Psalm 65 (Morning)

Psalms 125 and 91 (Evening)

Matthew 3:1-17

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We read of substandard, scornfully offered sacrifices at the Second Temple in Malachi 1.  These anger God, who, speaking through a messenger, accuses people of degrading the table to the Lord with blind animals and other indications of misplaced priorities.  I notice the Lamb of God (not called that in Matthew 3) in the Gospel lection and the deferential attitude of St. John the Baptist.  His was a proper mindset.

I do not have Jesus standing in front of me or the Temple to visit in Jerusalem, but I do see people as I drive, walk, and look around.  The Temple of God is within each of them and me, for all of us bear the image of God.   Therefore how I think of other people and act toward them indicates my spiritual state.  Those are forms of ritual sacrifice, in a way.  Sometimes I offer unblemished animals.  Yet I have offered blind ones too.  And I do not always see Jesus in those around me.  I do not always recognize the image of God in them.

There is grace, fortunately, so we can improve.  May we want to do so and behave accordingly.  Sometimes altering one’s actions changes one’s mind.

KENNETH RANDOLPH TAYLOR

APRIL 17, 2013 COMMON ERA

THE FEAST OF DANIEL SYLVESTER TUTTLE, PRESIDING BISHOP OF THE EPISCOPAL CHURCH

THE FEAST OF SAINT MARY EUPHRASIA PELLETIER, FOUNDER OF THE CONTEMPLATIVES OF THE GOOD SHEPHERD

THE FEAST OF PARDITA MARY RAMABAI, SOCIAL REFORMER IN INDIA

THE FEAST OF SAINT ROBERT OF CHAISE DIEU, ROMAN CATHOLIC ABBOT

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http://blogatheologica.wordpress.com/2013/05/28/malachi-and-matthew-part-i-proper-attitudes-toward-god/

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Devotion for August 28 (LCMS Daily Lectionary)   3 comments

Oxen

Above:  Yoked Oxen, 1860-1900

Image Source = Library of Congress

1 Kings and 2 Corinthians, Part V: Proper Companions

WEDNESDAY, AUGUST 28, 2019

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Blessed Lord, who caused all holy scriptures to be written for our learning:

Grant us so to hear them, read, mark, learn, and inwardly digest them,

that we may embrace and ever hold fast the blessed hope of everlasting life,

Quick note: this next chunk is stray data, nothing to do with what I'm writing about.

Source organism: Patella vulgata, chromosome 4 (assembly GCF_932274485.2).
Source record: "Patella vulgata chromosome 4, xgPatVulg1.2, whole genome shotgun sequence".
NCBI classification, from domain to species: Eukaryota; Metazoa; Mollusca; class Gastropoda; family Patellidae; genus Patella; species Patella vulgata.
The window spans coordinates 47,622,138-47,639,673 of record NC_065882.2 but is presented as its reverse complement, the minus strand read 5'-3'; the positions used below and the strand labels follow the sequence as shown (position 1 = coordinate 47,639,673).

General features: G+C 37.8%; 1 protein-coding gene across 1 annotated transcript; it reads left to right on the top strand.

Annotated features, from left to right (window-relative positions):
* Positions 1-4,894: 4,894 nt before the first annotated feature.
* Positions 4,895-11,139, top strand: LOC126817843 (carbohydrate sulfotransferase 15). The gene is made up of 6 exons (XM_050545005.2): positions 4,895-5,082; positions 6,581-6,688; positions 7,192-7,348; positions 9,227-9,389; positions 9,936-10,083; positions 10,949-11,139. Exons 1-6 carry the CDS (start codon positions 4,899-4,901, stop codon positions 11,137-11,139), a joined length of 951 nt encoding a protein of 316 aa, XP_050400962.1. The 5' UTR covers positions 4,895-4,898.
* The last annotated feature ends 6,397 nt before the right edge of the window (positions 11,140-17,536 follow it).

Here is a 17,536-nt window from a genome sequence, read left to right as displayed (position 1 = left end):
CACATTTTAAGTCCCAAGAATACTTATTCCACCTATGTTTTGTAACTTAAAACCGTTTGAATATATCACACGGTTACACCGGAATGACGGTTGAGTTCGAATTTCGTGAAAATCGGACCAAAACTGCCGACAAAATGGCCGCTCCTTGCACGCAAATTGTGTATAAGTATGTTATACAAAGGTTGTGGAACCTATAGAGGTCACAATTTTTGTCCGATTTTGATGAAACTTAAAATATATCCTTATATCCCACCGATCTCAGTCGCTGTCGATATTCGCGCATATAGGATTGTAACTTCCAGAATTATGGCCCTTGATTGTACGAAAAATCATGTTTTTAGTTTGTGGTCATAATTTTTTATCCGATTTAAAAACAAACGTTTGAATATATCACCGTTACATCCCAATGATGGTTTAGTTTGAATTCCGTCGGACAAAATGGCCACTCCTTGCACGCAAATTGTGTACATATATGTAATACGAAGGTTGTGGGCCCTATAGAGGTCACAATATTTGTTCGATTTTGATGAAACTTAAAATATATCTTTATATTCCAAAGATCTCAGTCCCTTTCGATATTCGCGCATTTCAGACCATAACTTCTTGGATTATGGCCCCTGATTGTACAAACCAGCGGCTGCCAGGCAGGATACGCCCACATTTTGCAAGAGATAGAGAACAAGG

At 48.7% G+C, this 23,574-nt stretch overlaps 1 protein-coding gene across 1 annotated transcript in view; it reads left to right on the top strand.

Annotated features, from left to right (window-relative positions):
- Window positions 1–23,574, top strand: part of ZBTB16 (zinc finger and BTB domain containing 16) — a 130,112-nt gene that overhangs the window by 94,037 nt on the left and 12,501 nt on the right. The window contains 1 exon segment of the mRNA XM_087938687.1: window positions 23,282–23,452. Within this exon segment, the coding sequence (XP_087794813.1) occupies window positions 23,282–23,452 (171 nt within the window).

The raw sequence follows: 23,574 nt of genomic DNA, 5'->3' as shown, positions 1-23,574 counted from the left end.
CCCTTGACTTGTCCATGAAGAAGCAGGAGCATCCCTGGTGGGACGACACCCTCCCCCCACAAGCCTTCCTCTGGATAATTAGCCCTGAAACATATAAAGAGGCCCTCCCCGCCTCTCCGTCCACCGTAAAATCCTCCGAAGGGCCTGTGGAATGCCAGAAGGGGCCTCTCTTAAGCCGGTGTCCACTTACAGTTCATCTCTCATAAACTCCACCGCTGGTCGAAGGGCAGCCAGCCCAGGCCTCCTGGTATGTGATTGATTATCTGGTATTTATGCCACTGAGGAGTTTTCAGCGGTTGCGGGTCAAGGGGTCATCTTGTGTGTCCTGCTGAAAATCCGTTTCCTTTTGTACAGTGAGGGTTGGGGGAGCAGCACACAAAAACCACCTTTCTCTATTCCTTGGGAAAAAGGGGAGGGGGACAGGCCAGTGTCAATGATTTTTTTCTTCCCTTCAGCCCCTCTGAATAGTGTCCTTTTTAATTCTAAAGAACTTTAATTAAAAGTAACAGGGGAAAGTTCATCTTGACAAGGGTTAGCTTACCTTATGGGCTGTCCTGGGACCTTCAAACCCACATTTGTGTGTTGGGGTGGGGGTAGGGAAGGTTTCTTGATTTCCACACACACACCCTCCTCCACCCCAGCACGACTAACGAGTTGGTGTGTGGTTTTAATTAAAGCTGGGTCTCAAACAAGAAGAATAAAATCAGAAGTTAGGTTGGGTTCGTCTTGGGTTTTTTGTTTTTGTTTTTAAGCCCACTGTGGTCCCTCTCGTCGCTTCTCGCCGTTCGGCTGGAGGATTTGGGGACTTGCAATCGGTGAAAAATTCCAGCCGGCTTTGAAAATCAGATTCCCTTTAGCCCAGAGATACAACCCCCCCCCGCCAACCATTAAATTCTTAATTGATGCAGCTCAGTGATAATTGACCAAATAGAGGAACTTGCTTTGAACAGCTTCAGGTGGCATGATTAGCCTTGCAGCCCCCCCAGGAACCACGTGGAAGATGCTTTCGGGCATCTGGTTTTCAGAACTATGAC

which you have given us in our Savior Jesus Christ;

who lives and reigns with you and the Holy Spirit,

one God, for ever and ever.  Amen.

The Book of Common Prayer (1979), page 236

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The Assigned Readings:

1 Kings 11:1-26

Psalm 65 (Morning)

Psalms 125 and 91 (Evening)

2 Corinthians 6:1-18

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Do not harness yourselves in an uneven team with unbelievers; how can uprightness and law-breaking  be partners, or what can light and darkness have in common?

–2 Corinthians 6:14, The New Jerusalem Bible

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Solomon loved many foreign women in addition to Pharaoh’s daughter–Moabite, Ammonite, Edomite, Phoenician, and Hittite women, from the nations of which the LORD had said to the Israelites, “None of you shall join them and none of them shall join you, lest they turn your heart away to follow their gods.”  Such Solomon clung to and loved.  He had seven hundred royal wives and three hundred concubines; and his wives turned his heart away.

–1 Kings 11:1-3, TANAKH:  The Holy Scriptures

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Those who study 2 Corinthians closely and honestly–critically, in the highest sense of that word–know that its arrangement is odd; someone or some people cut and pasted at least two epistles and perhaps former parts of 1 Corinthians.  Indeed, 2 Corinthians 6:11-18 is a fine example of this practice, given what precedes and succeeds it.  In fact, those verses fit neatly with 1 Corinthians 7.  A plea for open hearts precedes and follows 2 Corinthians 6:11-18, so this passage seems especially out-of-place.  This matter of cutting and pasting is a worthy matter of academic study of 2 Corinthians.  But this is a devotional blog, not one focused on academic analysis.  I mention this academic matter to indicate that I know of it and accept objective reality.  Now I move along to my main point.

As I plan these devotions, I read the assigned texts and ask one question:

What theme unites these lections?

The answer today is foolish partnerships.  Solomon’s kingdom, in one part of the narrative, of 1 Kings, began to crumble because of his faithlessness, which flowed partially from the influences of pagan, foreign women.  (May we not ignore Solomon’s weaknesses.)  The Hebrew Bible spoke elsewhere of foreign women in favorable terms.  Ruth, for example, adopted the Hebrew religion and became an ancestor of David, Solomon, and Jesus.  But Solomon’s women retained their ways and influenced him negatively.  That was one type of uneven partnership mentioned in 2 Corinthians 6.

Now I will state something obvious:  We human beings influence each other.  We are role models.  We will be role models.  But will we be good or bad ones?  Children influence each other in school.  Coworkers influence each other in offices, et cetera.  Sociologists know that there are some things people are more likely to do in a group context than alone.  The pressure to conform can be very strong, especially at certain ages and upon people with certain personality types.  Many of those who choose to resist these pressures risk bullying by insensitive conformists.

And, in the realm of romance (in which I have limited experience), people certainly influence each other.  One of the key ingredients of a healthy relationship is shared values.  I have paid close attention to relationship advice for long-term married people; they make that point.

We humans are social creatures; may we choose our companions well, so far as we have the power to decide.

KENNETH RANDOLPH TAYLOR

DECEMBER 15, 2012 COMMON ERA

THE FEAST OF WILLIAM PROXMIRE, UNITED STATES SENATOR

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http://blogatheologica.wordpress.com/2013/05/28/1-kings-and-2-corinthians-part-v-proper-companions/